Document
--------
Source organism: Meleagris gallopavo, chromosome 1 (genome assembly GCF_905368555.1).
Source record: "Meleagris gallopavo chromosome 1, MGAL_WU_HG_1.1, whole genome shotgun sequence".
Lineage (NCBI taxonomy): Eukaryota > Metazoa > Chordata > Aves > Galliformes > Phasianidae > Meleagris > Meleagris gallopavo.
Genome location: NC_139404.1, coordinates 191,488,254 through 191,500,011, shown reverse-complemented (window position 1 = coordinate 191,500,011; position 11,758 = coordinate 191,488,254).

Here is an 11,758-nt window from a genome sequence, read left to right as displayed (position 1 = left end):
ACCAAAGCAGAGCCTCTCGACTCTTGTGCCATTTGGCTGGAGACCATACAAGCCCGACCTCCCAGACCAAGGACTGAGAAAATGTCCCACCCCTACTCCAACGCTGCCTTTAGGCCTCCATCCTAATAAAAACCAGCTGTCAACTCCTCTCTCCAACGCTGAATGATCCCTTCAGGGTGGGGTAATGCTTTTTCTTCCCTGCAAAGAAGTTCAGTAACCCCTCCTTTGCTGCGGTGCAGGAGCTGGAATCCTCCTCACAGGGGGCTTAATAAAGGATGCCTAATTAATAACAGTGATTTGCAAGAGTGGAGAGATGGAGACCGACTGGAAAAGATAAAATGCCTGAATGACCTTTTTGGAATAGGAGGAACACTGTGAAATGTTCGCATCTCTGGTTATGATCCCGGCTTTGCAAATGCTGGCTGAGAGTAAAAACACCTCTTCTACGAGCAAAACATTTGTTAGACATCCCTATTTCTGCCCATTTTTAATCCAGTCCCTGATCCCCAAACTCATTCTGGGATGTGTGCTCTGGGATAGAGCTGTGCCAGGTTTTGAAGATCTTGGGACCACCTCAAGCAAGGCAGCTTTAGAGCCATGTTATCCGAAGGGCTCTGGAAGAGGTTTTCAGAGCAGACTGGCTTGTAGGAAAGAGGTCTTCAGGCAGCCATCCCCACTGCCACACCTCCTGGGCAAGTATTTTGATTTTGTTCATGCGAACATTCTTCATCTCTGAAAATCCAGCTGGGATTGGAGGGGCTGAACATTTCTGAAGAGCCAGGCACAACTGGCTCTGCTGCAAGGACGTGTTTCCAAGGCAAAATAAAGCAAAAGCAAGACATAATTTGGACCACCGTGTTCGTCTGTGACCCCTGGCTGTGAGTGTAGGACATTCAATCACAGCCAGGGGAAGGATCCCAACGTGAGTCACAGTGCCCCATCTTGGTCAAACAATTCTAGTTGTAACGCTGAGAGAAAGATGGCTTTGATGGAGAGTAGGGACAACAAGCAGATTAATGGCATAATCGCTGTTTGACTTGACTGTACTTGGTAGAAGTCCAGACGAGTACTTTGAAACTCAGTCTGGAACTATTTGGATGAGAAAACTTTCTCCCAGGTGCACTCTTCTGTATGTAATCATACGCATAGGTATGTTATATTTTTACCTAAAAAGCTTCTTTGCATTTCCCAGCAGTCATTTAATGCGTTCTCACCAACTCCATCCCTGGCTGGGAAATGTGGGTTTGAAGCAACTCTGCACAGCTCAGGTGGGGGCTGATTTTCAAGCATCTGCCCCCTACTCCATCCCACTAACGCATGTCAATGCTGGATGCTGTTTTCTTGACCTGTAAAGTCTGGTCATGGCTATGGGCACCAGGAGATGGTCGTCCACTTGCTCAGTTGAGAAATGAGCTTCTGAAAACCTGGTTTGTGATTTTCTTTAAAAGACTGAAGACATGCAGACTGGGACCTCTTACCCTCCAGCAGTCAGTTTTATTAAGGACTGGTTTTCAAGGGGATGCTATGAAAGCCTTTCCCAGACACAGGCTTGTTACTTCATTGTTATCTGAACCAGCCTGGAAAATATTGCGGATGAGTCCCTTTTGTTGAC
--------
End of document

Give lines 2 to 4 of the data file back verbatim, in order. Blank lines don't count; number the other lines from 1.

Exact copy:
Source record: "Meleagris gallopavo chromosome 1, MGAL_WU_HG_1.1, whole genome shotgun sequence".
Lineage (NCBI taxonomy): Eukaryota > Metazoa > Chordata > Aves > Galliformes > Phasianidae > Meleagris > Meleagris gallopavo.
Genome location: NC_139404.1, coordinates 191,488,254 through 191,500,011, shown reverse-complemented (window position 1 = coordinate 191,500,011; position 11,758 = coordinate 191,488,254).